In 1946, when Irving Berlin revised the lyrics to his 1929 song 'Puttin' on the Ritz' to include these memorable lines, Gary Cooper had been a star for over 15 years, and it would have been hard for most men to look as super duper. There were, first of all, his natural physical attributes. Throughout the 1930s and '40s, Cooper maintained his weight of 185 lbs on his 6'3' frame. With his light brown, wavy hair and vibrant blue eyes, his easy drawl and nonchalant adroitness, he was catnip to women, and admired by men. He conveyed a straightforwardness and an honest American handsomeness that seemed to both ignore and rise above the contrived glamour and studied posturing that had characterised so many other film heroes of those early years.
There was the naturalness to his talent. By 1945, he had already appeared in 64 feature films, starring in all but the first half-dozen. He played virtually every type of role available to a leading man: he was a small-town poet and small-town sheriff, a playboy, heroic soldier, scientist, spy, professor, French Foreign Legionnaire, swashbuckler, con man, fighter pilot, Indian fighter, adventurer, Bengal Lancer and, of course, dozens of cowboys. No matter what costume he put on, he looked like he owned it. The camera loved him, and so did the box office.
But costume is one thing, and clothes are another. In his private life, and in those many films from the late '20s to the '40s where he wore contemporary clothes-The Legion of the Condemned, City Streets, Devil and the Deep, Today We Live, Design for Living, Now and Forever, The Wedding Night and Desire come to mind-he had devised and perfected his own debonair style that combined the perfectly tailored European wardrobe with all-American casual sportswear to produce the first, and still finest example of elegant international masculine style rooted in an American ideal of the everyman as hero. From the most casual sports clothing to the most formal white tie and tails, Cooper carried himself with uncontrived conviction.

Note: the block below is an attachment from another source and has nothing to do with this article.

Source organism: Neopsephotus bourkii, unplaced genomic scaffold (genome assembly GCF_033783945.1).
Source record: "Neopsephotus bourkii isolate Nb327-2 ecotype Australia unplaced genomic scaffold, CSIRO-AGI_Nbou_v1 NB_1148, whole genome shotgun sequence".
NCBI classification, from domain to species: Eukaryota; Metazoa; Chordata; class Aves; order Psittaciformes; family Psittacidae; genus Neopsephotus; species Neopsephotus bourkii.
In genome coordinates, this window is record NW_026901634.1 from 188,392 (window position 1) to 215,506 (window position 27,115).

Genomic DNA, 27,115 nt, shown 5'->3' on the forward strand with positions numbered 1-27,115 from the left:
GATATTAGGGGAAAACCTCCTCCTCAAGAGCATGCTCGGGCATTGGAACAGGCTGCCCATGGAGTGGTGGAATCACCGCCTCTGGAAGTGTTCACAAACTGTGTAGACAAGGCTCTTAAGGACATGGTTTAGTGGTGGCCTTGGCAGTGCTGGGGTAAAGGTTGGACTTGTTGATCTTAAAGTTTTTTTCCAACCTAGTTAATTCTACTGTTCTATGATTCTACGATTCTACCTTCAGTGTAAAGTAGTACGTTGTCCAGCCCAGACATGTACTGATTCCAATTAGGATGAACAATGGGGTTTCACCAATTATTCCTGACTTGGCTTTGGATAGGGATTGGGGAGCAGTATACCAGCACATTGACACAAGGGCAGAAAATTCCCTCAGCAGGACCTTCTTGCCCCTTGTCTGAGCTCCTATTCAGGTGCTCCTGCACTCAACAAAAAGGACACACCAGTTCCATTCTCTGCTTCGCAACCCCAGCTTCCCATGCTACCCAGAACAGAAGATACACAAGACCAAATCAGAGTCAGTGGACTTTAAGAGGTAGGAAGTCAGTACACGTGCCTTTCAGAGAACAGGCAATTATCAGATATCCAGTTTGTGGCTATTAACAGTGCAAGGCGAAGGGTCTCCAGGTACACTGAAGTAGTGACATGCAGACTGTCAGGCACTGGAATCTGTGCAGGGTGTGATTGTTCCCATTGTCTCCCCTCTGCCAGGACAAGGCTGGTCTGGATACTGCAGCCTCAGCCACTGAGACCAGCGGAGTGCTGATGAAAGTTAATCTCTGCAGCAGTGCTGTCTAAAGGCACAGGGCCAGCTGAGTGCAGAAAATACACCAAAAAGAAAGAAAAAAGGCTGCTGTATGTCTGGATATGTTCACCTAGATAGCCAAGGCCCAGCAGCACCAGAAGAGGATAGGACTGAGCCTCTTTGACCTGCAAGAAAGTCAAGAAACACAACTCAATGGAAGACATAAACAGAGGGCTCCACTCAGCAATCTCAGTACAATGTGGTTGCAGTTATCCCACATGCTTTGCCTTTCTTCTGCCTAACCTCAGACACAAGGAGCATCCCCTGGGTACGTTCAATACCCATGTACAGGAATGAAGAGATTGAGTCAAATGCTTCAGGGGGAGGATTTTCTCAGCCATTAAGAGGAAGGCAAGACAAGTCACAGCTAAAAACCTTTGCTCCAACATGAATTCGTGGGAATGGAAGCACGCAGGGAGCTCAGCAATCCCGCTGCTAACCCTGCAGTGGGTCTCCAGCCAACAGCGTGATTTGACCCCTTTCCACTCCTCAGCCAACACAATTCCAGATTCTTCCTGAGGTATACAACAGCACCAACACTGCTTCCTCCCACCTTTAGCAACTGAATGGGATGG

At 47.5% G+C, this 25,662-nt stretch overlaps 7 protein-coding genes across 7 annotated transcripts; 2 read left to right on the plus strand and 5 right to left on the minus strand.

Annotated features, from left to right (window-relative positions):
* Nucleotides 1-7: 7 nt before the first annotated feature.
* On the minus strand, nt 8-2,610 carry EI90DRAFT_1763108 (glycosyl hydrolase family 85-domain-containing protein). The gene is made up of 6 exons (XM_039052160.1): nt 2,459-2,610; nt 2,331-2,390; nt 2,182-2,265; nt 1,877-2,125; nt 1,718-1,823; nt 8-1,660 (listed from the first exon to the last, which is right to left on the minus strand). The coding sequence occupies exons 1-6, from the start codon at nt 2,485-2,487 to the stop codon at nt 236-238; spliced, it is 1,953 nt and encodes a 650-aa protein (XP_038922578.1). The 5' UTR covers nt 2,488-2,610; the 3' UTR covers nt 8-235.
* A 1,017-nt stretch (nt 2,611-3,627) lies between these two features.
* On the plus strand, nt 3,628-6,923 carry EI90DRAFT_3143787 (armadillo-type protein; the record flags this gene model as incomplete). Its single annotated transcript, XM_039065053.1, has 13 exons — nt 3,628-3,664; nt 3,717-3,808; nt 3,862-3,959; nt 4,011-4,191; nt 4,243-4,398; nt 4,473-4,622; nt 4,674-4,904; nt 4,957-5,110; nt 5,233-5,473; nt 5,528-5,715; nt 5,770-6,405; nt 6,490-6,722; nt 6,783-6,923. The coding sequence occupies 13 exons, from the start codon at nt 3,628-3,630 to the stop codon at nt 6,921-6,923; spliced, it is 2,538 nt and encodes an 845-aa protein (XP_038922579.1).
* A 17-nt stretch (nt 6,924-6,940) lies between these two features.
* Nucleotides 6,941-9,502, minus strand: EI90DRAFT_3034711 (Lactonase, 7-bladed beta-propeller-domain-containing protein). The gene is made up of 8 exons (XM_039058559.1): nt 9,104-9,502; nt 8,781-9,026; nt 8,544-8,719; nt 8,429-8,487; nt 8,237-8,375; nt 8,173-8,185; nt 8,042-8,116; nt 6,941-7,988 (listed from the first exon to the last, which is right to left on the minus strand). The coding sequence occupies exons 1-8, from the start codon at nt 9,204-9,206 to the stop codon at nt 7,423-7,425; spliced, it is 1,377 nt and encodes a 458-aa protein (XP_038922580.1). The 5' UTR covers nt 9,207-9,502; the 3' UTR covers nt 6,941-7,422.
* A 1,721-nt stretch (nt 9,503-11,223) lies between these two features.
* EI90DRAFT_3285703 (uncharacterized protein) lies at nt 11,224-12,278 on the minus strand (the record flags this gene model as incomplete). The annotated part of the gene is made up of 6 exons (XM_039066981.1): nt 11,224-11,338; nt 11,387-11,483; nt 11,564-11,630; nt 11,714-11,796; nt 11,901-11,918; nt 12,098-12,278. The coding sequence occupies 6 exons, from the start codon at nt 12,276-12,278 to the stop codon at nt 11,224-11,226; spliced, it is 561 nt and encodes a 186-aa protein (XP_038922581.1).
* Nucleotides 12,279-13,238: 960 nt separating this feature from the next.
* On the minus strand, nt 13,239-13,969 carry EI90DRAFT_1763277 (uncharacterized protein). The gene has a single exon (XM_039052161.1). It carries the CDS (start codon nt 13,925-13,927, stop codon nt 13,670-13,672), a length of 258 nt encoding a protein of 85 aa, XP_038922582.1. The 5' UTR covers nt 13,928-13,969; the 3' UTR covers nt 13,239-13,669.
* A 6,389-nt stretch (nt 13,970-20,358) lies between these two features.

'Believe me, he was the best-looking son of a bitch who ever lived,' categorically stated the famed designer Bill Blass. 'He had the greatest sense of style.'
Blass was a champion of American style, that wonderful nonchalance of both men and women being able to wear clothing effortlessly, to be entirely at ease in tailored clothing, and to be able to mix the more formal with the more casual. Women, Blass felt, should be able to wear mink as though it were cloth, and vice versa. He tells a story in his autobiography about sitting in the bar of the Ritz in Paris, when suddenly in swept socialites C. Z. Guest and Gloria Vanderbilt, wearing not frilly cocktail dresses, but grey flannel trousers and sweaters with sable coats thrown casually over their shoulders. For Blass, that sort of thing was always more chic than the fussy, hours-of- prepping drive to studied perfection that the European couture houses espoused. He thought it worth mentioning in his memoirs that his friend Chessy Rayner would patronise Mme. Grès, but also wore khakis she'd bought at the Army Navy store. That was real American class. And it was definitely Gary Cooper.